Moving on...

December 24th: Ding ding ding! Yes! Holiday fer shur!! Bottoms up!

December 25th: WHOA! HOLIDAY!!! Holy-day! Which is where the word 'holiday' comes from, you know. Eat, drink, be merry, etc.

December 26th: Boxing Day. If you're from a commonwealth nation, yay! Totally qualifies as a holiday. For the rest of us it means going out to buy wrapping paper at 50% off.

December 26th-January 1st: This is Kwanzaa. I actually didn't realize this was a multi-day event. I also didn't realize it was invented in 1966. Kind of makes me wonder, how many people actually grew up celebrating Kwanzaa? I don't know, is this is a holiday? If you are of African decent, please write and tell me what you eat. I thought Kwanzaa might have involved jumping over brooms, which sounds like a nice activity after all the eating at Christmas, but apparently that's just at weddings.

December 31st: New Year's Eve. Holiday. I'll be tucked in by 9.30 in my fuzzy blue robe, but if you're a fan, this definitely qualifies.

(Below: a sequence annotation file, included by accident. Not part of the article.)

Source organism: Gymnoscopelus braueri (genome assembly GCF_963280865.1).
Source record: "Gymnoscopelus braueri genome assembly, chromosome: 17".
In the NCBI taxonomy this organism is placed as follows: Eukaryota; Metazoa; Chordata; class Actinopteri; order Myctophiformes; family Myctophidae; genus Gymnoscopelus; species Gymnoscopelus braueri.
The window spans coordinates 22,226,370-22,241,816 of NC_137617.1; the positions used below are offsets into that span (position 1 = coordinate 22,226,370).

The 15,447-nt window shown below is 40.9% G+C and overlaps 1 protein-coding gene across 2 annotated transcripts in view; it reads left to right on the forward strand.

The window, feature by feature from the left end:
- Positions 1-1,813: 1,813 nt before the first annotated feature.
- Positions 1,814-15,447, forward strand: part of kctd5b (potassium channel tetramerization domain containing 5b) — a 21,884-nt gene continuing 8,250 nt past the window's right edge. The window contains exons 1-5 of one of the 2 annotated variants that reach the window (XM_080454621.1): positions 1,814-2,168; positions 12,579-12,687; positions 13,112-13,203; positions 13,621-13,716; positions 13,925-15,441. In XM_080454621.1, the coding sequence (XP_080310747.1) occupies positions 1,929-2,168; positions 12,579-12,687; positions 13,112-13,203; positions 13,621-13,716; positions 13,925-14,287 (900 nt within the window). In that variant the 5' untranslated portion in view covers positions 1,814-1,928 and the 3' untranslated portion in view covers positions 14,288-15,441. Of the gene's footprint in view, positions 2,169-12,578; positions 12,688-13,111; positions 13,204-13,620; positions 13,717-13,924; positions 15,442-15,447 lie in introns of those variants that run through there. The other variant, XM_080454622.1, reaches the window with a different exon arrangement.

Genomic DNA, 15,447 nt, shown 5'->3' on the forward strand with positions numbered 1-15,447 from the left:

January 1st: New Year's Day. Win!! Enjoy a nice brunch rich in vitamin G.

January 5th: As previously mentioned, this is Twelfth Night. You can party it up. Definitely. Especially if you managed to find a yule log that actually burned for twelve days.

January 6th: The Feast of Epiphany, or Three Kings Day. This is a holiday, especially if you call your grandfather 'abuelo,' Spanish kids actually get their presents on January 6th. The Three Kings bring them. There is a traditional cake for Epiphany made in France called a 'galette des rois.' It's yummy flaky pastry with an almond paste filling. If you can find one, enjoy!

After that, the party's over. Yes, there are a lot of holidays in this brief period, but really--unless you're a Jewish Scandinavian Christian Spanish African, you're probably not hitting everything on this list. Then again, maybe you are? In which case, you are indeed an American! Just don't call December 14th the first day of Christmas, ok?